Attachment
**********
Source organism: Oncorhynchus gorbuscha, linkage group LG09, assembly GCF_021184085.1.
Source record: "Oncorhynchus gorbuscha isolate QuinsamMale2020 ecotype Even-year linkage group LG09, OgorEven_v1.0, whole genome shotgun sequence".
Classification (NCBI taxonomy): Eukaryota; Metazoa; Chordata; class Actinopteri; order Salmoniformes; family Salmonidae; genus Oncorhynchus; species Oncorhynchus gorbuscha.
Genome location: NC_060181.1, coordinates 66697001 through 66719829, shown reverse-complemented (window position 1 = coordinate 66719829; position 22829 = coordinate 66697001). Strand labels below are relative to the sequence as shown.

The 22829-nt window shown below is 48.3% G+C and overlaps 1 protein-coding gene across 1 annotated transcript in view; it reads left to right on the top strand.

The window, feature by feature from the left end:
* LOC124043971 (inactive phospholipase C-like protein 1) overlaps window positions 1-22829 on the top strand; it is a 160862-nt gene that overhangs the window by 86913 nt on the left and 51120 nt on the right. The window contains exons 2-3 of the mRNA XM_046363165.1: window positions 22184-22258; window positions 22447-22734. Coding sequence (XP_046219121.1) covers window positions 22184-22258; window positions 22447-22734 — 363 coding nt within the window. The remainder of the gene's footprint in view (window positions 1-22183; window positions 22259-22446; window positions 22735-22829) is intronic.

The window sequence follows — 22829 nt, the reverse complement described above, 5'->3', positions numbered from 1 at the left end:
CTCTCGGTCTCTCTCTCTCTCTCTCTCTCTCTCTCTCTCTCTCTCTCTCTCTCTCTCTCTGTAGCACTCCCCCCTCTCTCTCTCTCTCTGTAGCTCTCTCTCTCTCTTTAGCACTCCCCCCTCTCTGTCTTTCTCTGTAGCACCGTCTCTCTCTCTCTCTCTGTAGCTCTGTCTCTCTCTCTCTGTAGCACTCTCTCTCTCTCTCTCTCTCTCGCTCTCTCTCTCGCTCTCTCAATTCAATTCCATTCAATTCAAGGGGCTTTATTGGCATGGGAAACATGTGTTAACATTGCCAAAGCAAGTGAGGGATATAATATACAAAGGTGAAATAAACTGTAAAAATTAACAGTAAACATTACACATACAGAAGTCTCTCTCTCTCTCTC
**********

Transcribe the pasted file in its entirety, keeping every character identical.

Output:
Source organism: Oncorhynchus gorbuscha, linkage group LG09, assembly GCF_021184085.1.
Source record: "Oncorhynchus gorbuscha isolate QuinsamMale2020 ecotype Even-year linkage group LG09, OgorEven_v1.0, whole genome shotgun sequence".
Classification (NCBI taxonomy): Eukaryota; Metazoa; Chordata; class Actinopteri; order Salmoniformes; family Salmonidae; genus Oncorhynchus; species Oncorhynchus gorbuscha.
Genome location: NC_060181.1, coordinates 66697001 through 66719829, shown reverse-complemented (window position 1 = coordinate 66719829; position 22829 = coordinate 66697001). Strand labels below are relative to the sequence as shown.

The 22829-nt window shown below is 48.3% G+C and overlaps 1 protein-coding gene across 1 annotated transcript in view; it reads left to right on the top strand.

The window, feature by feature from the left end:
* LOC124043971 (inactive phospholipase C-like protein 1) overlaps window positions 1-22829 on the top strand; it is a 160862-nt gene that overhangs the window by 86913 nt on the left and 51120 nt on the right. The window contains exons 2-3 of the mRNA XM_046363165.1: window positions 22184-22258; window positions 22447-22734. Coding sequence (XP_046219121.1) covers window positions 22184-22258; window positions 22447-22734 — 363 coding nt within the window. The remainder of the gene's footprint in view (window positions 1-22183; window positions 22259-22446; window positions 22735-22829) is intronic.

The window sequence follows — 22829 nt, the reverse complement described above, 5'->3', positions numbered from 1 at the left end:
CTCTCGGTCTCTCTCTCTCTCTCTCTCTCTCTCTCTCTCTCTCTCTCTCTCTCTCTCTCTGTAGCACTCCCCCCTCTCTCTCTCTCTCTGTAGCTCTCTCTCTCTCTTTAGCACTCCCCCCTCTCTGTCTTTCTCTGTAGCACCGTCTCTCTCTCTCTCTCTGTAGCTCTGTCTCTCTCTCTCTGTAGCACTCTCTCTCTCTCTCTCTCTCTCGCTCTCTCTCTCGCTCTCTCAATTCAATTCCATTCAATTCAAGGGGCTTTATTGGCATGGGAAACATGTGTTAACATTGCCAAAGCAAGTGAGGGATATAATATACAAAGGTGAAATAAACTGTAAAAATTAACAGTAAACATTACACATACAGAAGTCTCTCTCTCTCTCTC